We're losing the battle for forests

By Northland Conservation Advocate, Dean Baigent-Mercer

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DYING: Forest & Bird fears that the sight of dying native forest will become more common. PICTURE / FOREST & BIRD
DYING: Forest & Bird fears that the sight of dying native forest will become more common. PICTURE / FOREST & BIRD

Northland's top 20 native forests are in dire need of comprehensive pest control.

Eight months ago Forest & Bird released drone footage that exposed dying ancient native trees in Russell Forest and at Whangaroa. They give a snapshot of what's happening elsewhere too. We have given these short films to hapu to be used as evidence in Treaty negotiations.

If any Treaty settlement does not include well thought out provisions around pest control, then hapu will inherit the debt of collapsing native forests, which will make the situation more difficult to turn around. A situation not of Maori making.

At the same time, Forest & Bird has calculated that DOC in Northland needs an extra $10-20 million over 10 years. Instead this year's Budget seems to indicate that DOC will not be getting any of the additional staff or resources it so desperately needs, and may well be getting less. Bad news for the whole country, not just Northland.

The combined size of Northland's top 20 forests equals the size of a small national park in the South Island, and includes the two remaining areas of unlogged kauri forests in the world.

Most of these northern native forests have been neglected in the decades since the region was invaded by possums in the 1960s, and most are now in freefall collapse.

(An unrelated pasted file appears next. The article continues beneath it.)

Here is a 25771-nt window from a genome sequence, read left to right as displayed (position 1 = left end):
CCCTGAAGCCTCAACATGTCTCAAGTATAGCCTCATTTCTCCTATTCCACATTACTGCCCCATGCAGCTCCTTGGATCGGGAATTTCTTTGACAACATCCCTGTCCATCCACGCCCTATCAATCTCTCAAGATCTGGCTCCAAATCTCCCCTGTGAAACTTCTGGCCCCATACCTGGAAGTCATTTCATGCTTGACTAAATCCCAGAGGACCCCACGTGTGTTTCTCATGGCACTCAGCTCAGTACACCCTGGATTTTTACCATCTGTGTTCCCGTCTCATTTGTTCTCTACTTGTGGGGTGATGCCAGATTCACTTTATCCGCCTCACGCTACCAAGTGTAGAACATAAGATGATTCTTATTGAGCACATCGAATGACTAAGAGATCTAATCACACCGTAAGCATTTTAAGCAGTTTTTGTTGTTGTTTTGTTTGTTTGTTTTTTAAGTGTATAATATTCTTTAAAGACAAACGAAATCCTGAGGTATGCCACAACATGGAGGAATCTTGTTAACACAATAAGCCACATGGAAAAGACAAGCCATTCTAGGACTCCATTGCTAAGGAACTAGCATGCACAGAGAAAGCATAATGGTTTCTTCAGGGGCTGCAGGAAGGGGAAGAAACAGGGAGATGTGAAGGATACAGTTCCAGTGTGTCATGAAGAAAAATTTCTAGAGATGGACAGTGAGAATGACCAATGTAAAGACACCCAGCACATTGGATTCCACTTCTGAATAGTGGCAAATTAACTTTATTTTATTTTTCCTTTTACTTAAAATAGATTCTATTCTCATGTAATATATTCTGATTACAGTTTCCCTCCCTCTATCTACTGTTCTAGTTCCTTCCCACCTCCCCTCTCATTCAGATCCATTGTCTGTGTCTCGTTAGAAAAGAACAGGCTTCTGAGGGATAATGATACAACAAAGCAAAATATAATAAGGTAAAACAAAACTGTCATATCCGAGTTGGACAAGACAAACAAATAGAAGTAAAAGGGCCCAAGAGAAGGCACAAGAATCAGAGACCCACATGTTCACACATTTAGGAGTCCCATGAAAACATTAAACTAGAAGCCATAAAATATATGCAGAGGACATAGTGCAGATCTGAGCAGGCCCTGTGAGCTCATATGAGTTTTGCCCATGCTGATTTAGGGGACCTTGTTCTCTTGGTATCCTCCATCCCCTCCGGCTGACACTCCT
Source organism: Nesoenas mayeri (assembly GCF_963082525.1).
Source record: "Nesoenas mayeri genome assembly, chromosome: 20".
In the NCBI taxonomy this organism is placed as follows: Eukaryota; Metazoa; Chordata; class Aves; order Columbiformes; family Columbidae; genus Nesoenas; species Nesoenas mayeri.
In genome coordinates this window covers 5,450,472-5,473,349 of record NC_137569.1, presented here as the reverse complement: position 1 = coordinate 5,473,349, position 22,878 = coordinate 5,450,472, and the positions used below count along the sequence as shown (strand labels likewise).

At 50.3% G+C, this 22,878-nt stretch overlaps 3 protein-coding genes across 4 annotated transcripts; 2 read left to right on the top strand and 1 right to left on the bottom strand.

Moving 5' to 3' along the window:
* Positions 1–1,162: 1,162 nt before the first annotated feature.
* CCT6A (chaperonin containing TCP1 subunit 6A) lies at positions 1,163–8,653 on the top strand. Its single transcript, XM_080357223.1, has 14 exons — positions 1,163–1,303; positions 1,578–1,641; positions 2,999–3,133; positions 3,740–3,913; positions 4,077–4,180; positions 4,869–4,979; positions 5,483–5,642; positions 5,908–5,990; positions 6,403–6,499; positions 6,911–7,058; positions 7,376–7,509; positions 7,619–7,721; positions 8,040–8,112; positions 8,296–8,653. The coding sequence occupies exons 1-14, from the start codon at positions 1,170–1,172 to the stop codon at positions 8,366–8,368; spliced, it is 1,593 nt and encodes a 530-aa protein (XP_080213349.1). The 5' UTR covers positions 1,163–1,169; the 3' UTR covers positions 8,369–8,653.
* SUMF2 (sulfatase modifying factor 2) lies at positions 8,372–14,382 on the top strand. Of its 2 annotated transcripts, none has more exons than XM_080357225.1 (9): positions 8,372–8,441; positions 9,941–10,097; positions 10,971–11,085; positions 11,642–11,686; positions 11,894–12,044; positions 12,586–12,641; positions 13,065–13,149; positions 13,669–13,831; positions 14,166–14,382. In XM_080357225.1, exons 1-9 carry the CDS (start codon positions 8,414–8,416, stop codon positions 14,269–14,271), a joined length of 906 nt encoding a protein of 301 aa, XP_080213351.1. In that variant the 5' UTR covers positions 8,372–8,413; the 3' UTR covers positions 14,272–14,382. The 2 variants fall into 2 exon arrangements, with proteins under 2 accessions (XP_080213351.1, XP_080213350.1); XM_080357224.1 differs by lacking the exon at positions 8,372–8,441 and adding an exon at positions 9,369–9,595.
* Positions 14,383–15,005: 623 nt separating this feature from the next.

But it's not the possums alone that are the problem. It is their impacts combined with rats, stoats, ferrets, weasels and feral cats. The forest and wildlife are under attack day and night, from the canopy of trees to kiwi burrows beneath their roots.

Overall there has been too little pest control for too long, and our remaining native forests are dying. Only pest control that tackles all the pests at once can turn the situation around.

We are lucky that last summer was wet. Had there been another drought, more puriri, rata, totara, pohutukawa and many other native species in areas of little or no pest control would have died.

However, since spring a large number of native plants across Northland, including rewarewa, tanekaha, cabbage trees, flax, kahikatea and hinau have had a massive flowering and fruiting season. This extra food, that used to feed native birds, bats and bugs, is now feeding a plague of possums and rats that go on to kill the birds and trees.

Already community projects in Northland have killed more than 113,000 predators in the last three years alone, and the exceptional project to save Warawara Forest offers many rays of light. But these great efforts are not nearly enough to maintain the majority of Northland's forests and the species they support. Local groups are working hard at controlling pests, but they are unable to do the job on their own. Secure long-term funding is the key to success.

We have a small window of opportunity, but it is possible to completely turn the situation around. In 10 years' time the ancient trees that are now dying can be bought back to life, and native birdlife can recover to the point where there could again be flocks of 100 kukupa across the North, and we could have re-introduced many species that have become extinct locally.

Human beings have caused these many problems, and we are also key to the solutions. The key is to find the common ground and work together.

- Northland Age

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